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When I get time, I listen to music, or read books. If any is left, I blog!

Wednesday, 14 July 2021

Think Your Way Out

A money lender who used to give credit to a neighbourhood trader, approached him one day: ''It's time you repay. However, knowing your hardship, I am prepared to forego the loans, if only you'd let me marry your daughter.”  The trader and his daughter were aghast.  After much thought, the daughter came up with a plan.  From a box containing a black and a white pebble, the lender must pick one without looking.  If it is black, she would marry him, and he would write off the debt.  If it is white, he would give up both.  The lender stipulated that he would pick up the pebbles, while she could make the final choice.  On the agreed day, at the riverbank, the lender collected two pebbles, deftly both black dropping them into the bag in a trice.  The trader's daughter who saw this vowed herself: ''I will not let him cheat me.''  And she did not.

How* she outfoxed her opponent is a defining example of 'Lateral Thinking'.  Edward de Bono, the architect of this unique method which The Sunday Times of London called "the biggest craze since Scrabble", wrote over 80 books including the bestseller “Six Thinking Hats”.  In a challenging situation, it encouraged one to imagine wearing six different hats, and think like six different guys!   In the process, the obvious step-by-step logical approach (which De Bono called 'Vertical Thinking') was skipped to let the mind transcend usual thought patterns and perceived restrictions, until reaching an innovative outcome no one ever thought about.

Edward de Bono, even as he propagated dynamic thinking concepts and tools, produced a documentary film “2040” where he envisioned a cryogenic freeze to build a future society.  He also compiled a Code Book of communication to integrate linguistic multiplicities.  But what caught everyone by surprise was his 'out of the box' theory about low Zinc level in the food consumed, fuelling conflicts in the middle east.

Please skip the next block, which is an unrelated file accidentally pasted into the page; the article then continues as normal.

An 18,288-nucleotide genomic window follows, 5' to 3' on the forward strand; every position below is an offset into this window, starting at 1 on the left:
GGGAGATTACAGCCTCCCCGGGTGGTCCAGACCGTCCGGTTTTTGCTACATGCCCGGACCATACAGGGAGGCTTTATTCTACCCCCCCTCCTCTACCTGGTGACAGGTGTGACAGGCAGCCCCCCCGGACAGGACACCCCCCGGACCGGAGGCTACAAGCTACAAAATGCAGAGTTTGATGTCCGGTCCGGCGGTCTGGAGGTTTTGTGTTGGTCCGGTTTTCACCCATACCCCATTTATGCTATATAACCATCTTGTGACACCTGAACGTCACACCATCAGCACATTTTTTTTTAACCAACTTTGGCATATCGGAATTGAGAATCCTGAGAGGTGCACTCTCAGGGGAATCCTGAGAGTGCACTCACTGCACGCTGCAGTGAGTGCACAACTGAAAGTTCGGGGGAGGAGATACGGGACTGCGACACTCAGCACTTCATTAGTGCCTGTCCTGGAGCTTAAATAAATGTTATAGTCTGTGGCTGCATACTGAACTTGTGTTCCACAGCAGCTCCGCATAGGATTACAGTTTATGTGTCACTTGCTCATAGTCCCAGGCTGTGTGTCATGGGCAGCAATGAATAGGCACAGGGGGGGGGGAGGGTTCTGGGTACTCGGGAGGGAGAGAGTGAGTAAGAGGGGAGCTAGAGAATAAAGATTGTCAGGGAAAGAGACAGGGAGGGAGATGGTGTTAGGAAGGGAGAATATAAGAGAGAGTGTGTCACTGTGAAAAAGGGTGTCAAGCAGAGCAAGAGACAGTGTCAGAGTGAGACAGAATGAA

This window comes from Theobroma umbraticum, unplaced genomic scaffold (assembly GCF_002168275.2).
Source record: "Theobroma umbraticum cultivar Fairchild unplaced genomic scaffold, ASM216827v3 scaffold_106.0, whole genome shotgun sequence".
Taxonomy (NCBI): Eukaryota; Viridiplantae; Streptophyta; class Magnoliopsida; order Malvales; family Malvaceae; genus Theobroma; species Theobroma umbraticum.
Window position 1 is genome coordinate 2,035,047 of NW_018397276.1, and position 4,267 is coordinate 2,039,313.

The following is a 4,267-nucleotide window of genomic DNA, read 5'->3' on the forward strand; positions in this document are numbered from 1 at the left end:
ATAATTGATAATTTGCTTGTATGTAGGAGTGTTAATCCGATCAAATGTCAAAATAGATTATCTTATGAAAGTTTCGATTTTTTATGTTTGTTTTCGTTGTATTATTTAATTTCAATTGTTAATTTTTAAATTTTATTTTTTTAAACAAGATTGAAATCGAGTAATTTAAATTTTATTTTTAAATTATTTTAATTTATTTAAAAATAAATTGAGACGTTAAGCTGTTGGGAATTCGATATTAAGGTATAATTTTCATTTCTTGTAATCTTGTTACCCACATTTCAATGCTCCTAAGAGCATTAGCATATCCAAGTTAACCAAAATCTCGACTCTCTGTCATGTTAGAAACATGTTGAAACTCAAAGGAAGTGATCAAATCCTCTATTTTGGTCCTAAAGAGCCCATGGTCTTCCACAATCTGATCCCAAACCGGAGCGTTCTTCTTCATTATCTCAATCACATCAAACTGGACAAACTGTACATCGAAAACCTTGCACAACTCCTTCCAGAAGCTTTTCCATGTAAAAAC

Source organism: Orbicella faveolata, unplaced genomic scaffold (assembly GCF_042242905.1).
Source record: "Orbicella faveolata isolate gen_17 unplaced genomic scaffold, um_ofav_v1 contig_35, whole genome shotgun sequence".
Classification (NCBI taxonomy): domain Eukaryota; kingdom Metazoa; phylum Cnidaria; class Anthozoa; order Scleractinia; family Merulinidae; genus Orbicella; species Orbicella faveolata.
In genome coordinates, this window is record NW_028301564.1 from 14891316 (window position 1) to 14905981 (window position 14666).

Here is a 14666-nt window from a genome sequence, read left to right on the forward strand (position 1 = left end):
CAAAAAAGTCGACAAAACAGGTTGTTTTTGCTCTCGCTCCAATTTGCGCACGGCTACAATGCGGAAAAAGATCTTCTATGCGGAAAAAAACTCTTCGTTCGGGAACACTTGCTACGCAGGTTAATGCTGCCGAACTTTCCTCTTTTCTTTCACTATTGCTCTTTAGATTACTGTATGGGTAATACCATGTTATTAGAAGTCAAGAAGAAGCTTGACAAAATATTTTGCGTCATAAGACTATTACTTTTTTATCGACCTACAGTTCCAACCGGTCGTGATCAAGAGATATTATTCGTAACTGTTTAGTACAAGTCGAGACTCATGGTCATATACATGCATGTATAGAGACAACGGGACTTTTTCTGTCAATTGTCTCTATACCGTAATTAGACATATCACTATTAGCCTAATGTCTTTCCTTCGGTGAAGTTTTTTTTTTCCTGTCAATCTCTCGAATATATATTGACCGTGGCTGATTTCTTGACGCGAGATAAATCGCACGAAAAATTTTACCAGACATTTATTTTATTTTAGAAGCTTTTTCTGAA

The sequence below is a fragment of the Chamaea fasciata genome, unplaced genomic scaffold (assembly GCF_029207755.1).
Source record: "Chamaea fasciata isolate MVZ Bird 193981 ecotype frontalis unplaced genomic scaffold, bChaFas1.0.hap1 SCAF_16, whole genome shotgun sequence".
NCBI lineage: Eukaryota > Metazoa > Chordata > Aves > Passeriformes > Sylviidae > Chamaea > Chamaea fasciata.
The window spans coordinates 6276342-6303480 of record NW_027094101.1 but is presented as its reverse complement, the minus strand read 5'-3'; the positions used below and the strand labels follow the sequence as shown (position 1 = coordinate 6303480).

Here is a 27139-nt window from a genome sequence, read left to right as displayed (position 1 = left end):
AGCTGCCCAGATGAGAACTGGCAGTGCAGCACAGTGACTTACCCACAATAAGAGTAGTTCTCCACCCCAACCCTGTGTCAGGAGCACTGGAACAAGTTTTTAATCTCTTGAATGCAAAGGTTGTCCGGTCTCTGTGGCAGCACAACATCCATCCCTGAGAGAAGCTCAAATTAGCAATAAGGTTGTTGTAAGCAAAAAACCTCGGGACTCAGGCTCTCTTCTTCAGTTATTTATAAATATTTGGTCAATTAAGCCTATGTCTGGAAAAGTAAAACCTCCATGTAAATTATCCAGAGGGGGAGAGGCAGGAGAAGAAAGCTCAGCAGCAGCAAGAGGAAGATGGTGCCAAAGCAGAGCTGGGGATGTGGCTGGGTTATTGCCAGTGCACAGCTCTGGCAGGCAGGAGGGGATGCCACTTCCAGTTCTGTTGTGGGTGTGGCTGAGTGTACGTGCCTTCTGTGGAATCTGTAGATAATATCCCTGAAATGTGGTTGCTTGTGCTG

With De Bono's demise on 9 June 2021, the world lost an original thinker who inspired, encouraged, and enabled us to think differently, and strive to enrich our planet and lives.
*Think laterally to find out how!   

 The mind can only see what it is prepared to see.
- Edward de Bono 

Thursday, 3 June 2021

The Wait For Good Days

The other day, a friend asked: "What is your biggest fear in life?"   I didn't respond promptly, as I always do.  "Ha ha", he said: "You seem to be like me, harbouring more than one fear, right?"  “Wrong”, I said: “I was in fact searching for one that frightens me.”

He wasn't convinced:  “How can you say that?   Everyone experiences fear.  It is like any other emotion that grips you without warning.  Why are you ashamed to accept it?  Don't you think, fear in a way, helps us to counter or circumvent an imminent danger?  Most often our reflexes help us.  Only in its absence, does fear keep haunting us, and disrupting our thoughts and lives.”

He continued: “In my case, loneliness is at the root of all my fear.  Seclusion, solitude, isolation, alienation..., call it whatever you want.  Even within the family, I feel like an island without a bridge.  Covid-19 has made that feeling worse, imposing unimaginable restrictions, and threatening to wreck my faculties.”

You may wonder.., has this guy gone bonkers?  No.  He was openly expressing his concerns.  And the reality is, he is not alone.  Many people I talk to, express increasing levels of boredom, lethargy, and fatigue.  There is an air of all round uncertainty.  The question is, how long is this going to last?  Would we ever see ''good days'' again?

Life, we are told, is beautiful.  But we tend to forget, how that beautiful life shocks us at times.  In such moments of anxiety, fear, and helplessness, if we have to retain our mental balance, we must stay calm, confident and optimistic.  

The one-liner below tells us, nothing is ever totally lost, even when we fear falling into an abyss!

 When you come to the end of your rope, tie a knot and hang on.